The talent shortage continues to afflict the global staffing and recruiting industry. Brexit, when it happens, will have a profound impact on the global economy, as plans move ahead for the UK to withdraw from the European Union. Another general election raised eyebrows in the UK, and after the Conservatives won an 80-seat majority, MPs have backed Prime Minister Boris Johnson’s plan for the UK to leave the EU on 31st January - however the destination to a conclusion is still some way off, and the risk of a no-deal Brexit is again on the table.* (*Subject to change written January 2020)

Airlines are challenged with the task of bringing through fresh talent to combat the high rate of pilots
currently retiring from the profession. Recruiters have also raised concerns that employers are less willing to part with their money when it comes to hiring, for example, accelerating pay increases to match average benchmarks within the industry to compete in a candidate-driven market - this ultimately makes it harder to do this.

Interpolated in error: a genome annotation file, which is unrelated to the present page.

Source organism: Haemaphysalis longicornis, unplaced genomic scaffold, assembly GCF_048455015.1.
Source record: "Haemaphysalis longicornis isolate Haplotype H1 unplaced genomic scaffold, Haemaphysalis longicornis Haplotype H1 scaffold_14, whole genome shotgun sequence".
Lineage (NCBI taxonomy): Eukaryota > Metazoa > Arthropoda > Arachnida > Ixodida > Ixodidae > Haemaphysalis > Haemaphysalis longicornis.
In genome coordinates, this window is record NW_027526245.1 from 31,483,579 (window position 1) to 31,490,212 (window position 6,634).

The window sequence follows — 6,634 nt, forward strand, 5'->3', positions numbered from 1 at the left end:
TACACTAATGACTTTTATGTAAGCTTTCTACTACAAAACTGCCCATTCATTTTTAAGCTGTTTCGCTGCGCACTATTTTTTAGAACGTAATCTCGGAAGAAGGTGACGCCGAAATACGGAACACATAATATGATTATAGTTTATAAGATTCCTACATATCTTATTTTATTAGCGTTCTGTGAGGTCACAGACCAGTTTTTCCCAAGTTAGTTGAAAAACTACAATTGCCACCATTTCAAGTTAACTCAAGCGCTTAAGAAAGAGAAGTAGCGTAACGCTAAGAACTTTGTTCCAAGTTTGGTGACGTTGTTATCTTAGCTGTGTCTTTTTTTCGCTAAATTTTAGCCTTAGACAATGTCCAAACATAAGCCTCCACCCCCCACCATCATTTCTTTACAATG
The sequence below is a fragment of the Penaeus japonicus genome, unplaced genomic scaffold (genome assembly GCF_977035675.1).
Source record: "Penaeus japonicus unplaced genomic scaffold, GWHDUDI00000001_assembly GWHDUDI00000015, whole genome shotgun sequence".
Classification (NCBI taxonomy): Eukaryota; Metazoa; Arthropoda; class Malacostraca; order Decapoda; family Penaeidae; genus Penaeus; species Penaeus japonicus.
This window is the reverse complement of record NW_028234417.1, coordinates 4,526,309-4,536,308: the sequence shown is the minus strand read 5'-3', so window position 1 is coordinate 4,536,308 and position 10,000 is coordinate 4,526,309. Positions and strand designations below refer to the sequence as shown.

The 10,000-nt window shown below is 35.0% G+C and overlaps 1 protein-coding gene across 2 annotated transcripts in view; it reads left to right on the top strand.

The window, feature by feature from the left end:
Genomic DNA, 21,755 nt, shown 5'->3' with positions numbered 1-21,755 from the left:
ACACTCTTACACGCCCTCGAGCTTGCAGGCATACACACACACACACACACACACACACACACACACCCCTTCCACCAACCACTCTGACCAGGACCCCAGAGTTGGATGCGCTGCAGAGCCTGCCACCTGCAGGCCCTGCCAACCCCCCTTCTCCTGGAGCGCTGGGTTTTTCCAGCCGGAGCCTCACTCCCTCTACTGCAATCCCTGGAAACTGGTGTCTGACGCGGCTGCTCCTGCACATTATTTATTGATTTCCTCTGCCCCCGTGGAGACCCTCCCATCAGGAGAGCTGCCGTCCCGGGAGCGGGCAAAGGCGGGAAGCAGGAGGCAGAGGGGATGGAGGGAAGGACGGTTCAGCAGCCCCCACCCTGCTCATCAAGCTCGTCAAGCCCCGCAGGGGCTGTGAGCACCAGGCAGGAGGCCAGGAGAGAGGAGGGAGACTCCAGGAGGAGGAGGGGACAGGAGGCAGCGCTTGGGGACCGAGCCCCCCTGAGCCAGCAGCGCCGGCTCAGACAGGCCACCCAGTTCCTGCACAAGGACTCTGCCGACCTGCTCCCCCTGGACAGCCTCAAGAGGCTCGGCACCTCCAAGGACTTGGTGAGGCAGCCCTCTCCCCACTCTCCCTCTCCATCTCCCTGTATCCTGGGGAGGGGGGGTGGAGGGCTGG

Targeting passive candidates remains a challenge - according to The Undercover Recruiter, passive talent are 120% more likely to make an impact on your business, whilst 33% are more likely to be seeking challenging work. Posting a job advert online and expecting hundreds of applications to roll in is no longer an option.

A lack of time and resources on a recruiter’s part continues to hinder the industry - finding time to conduct CV searches is a hurdle for hiring professionals, as well as freeing up the day to